St. James the Greater is also known as "Matamoros," Spanish for “killer of the Moors.” It is known that his intercession helped the people in various occasions against the threat of the Moors, especially in 1492 when Spain was re-conquered.


1492 was also the year the Christopher Columbus discovered the Americas. Columbus and his conquistadors had a special devotion to the image of Mary that had appeared in the mountains of Spain that same year. Tradition tells us that St. Luke the evangelist made the image.

The advocation of the image was "A Virgin of Guadalupe," named after the small river that passes through the mountain, meaning "A River of Light." The conquerors, Colon and Cortes, visited the sanctuary of the Virgin of Guadalupe before departing on to the new land.

In 1519, Cortes arrived at Veracruz, today known as Lantigua, and constructed the first church dedicated to St. James the Apostle. Then in 1521 when Mexico was conquered from the Aztecs, Cortes constructed a Church in ruins due to the war with the Aztecs, which he dedicated to St. James. This is the Church to which St. Juan Diego was heading on December 9th, 1531 to receive religious education classes and participate in the Holy Mass for the Feast Day of the Immaculate Conception.
St. James prepared the way for the Blessed Virgin Mary both in Spain and in the 'new world.’ He is the apostle of the Blessed Virgin Mary that goes in front of Mary to prepare the way. He is also known also as the apostle of peace.


In 1981, when Our Lady appeared in Medjugorie, with the advocation "Queen of Peace," St. James already had made his presence known. A few years before the apparition, the Church constructed in the village of Medjugorie was dedicated to St. James the Apostle. St. James, being the apostle of peace, carries in his hands the keys to open the door that would bring peace to Medjugorie. We should pray to this apostle for his intercession. St. James prepared the way for the world to know the Virgin Mary as a "Pillar" of our Church, just like the pillar she had given him hundreds of years before.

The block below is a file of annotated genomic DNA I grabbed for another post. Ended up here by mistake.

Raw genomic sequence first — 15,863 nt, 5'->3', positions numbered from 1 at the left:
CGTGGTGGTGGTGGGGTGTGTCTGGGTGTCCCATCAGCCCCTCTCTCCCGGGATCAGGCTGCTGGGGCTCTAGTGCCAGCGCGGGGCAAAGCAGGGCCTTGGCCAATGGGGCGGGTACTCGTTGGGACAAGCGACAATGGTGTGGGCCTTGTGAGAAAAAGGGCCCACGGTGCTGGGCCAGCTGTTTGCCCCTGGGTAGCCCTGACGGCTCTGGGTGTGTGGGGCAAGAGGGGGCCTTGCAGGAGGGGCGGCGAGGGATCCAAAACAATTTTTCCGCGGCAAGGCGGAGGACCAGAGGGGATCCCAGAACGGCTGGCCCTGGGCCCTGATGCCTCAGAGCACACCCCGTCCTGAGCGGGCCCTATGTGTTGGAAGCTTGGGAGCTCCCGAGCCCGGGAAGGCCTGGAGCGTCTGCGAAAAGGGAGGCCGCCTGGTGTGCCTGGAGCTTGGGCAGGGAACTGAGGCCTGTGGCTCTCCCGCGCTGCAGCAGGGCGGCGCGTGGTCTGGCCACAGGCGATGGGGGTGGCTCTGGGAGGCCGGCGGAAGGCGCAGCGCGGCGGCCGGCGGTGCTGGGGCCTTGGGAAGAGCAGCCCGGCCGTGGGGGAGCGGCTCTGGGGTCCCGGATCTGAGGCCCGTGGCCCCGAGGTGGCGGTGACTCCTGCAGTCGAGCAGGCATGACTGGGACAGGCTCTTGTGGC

In the middles ages all roads lead to Compostela. The city is located in northern Spain, and it was one of the principle cities of Christianity, the other two being Jerusalem and Rome. Most likely, Compostela was the most known and visited.

All the European countries had their holy places, but Santiago was always full of pilgrims. Even the word pilgrimage was associated to Santiago. Many pilgrims would come walking to St. James tomb, which brought prosperity to the city. Because many people came from all throughout Europe, an exact route did not exist, but instead many different ones. There were four places designated in France as starting points towards Santiago de Compostela. In Spain these roads united to form two, the "Way of Aragones,” and the "Way of France.” Of the two roads, the "Way of France" was the most important historically and also today.

The road follows the old Roman road "Via Traina.” Today this same road is used by millions of pilgrims, even though many have different intentions than the Christians of mediaeval times who expected to see miracles and receive the absolution proclaimed by the Church.